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Web Design Fundamentals is a survey of Web design and development techniques and technologies, fundamental concepts, terms, and best practices involved in professional web design. Instructor James Williamson examines popular web development tools, server-side software solutions, content management solutions, and cloud-based software, providing a high-level overview of the world of Web publishing.
Of all the changes HTML has undergone over the last 10 years, one of the most important has been the emphasis on HTML as a semantic language. This means that the language focuses on identifying elements and defining document structure, not on how those elements should be presented or formatted. Presentation markup, such as the font, bold and italic tags, have either been discouraged or deprecated entirely. This separation of presentation from HTML is a conscious decision and one that has had major benefits for web designers.
CSS, or Cascading Style Sheets, is a style sheet language developed to control the presentation of HTML documents. While its early support in browsers lag, now almost all modern browsers offer robust CSS support. As the name implies, Cascading Style Sheets are a collection of formatting rules, usually contained in an external file, that can control a range of pages from a single page to an entire website. The term cascade refers to how the styles are applied to pages.
Styles may be contained in external files, embedded within the head of an HTML document or applied as an inline attribute to page elements. Based on where styles are found, the styles are allowed to overwrite one another when conflicts arise. This creates a cascading order to your styles that allow you to control entire sites through a single CSS file and exercise a granular level of control by applying a smaller set of styles within individual documents. Learning CSS is fairly simple. Take this simple CSS rule. CSS styles are made up of two parts: the selector and the declaration.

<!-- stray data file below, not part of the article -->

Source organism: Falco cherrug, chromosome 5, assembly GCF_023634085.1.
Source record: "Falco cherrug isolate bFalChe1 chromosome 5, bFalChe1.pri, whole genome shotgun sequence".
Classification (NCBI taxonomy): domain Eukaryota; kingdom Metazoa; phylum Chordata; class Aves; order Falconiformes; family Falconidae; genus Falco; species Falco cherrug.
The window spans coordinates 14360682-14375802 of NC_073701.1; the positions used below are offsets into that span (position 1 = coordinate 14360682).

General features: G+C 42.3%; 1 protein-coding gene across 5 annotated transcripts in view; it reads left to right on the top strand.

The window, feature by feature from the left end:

The selector here, p, for paragraph, tells the browser which element or elements to style. Based on the selector, this style would change the formatting of all paragraphs site-wide. The declaration enclosed in these curly braces gives the formatting instructions. Here there are three rules. One telling the browser which font to use, which size to render the font and what color to make the paragraph text. All rules are made up of two parts: the property and the value. These are separated by colons and use a semicolon to tell the browser to move on to the next rule.
While the syntax is simple, you will need to learn how to write more specific selectors to exercise a greater amount of control over your page elements. And you also have to learn the various properties and values that you can set for each element. One of the major benefits that CSS brings to web design is to enable highly modular design. By controlling the structure of the document through HTML and the presentation through CSS, you can change one independently of another. You also speed development and site maintenance by controlling the formatting for an entire site through a very small number of CSS files.
Another benefit of this separation of style and structure is the added portability that it brings to your content. Media types can be declared for style sheets, meaning that you can have one set of styles controlling how the document looks on screen, another that controls it when printing and yet another that controls how the content looks on specific mobile devices. As more and more devices consume web content, this standard allows new style sheet media types to control the presentation of your content within that device, all without having to change the structure of your file at all.
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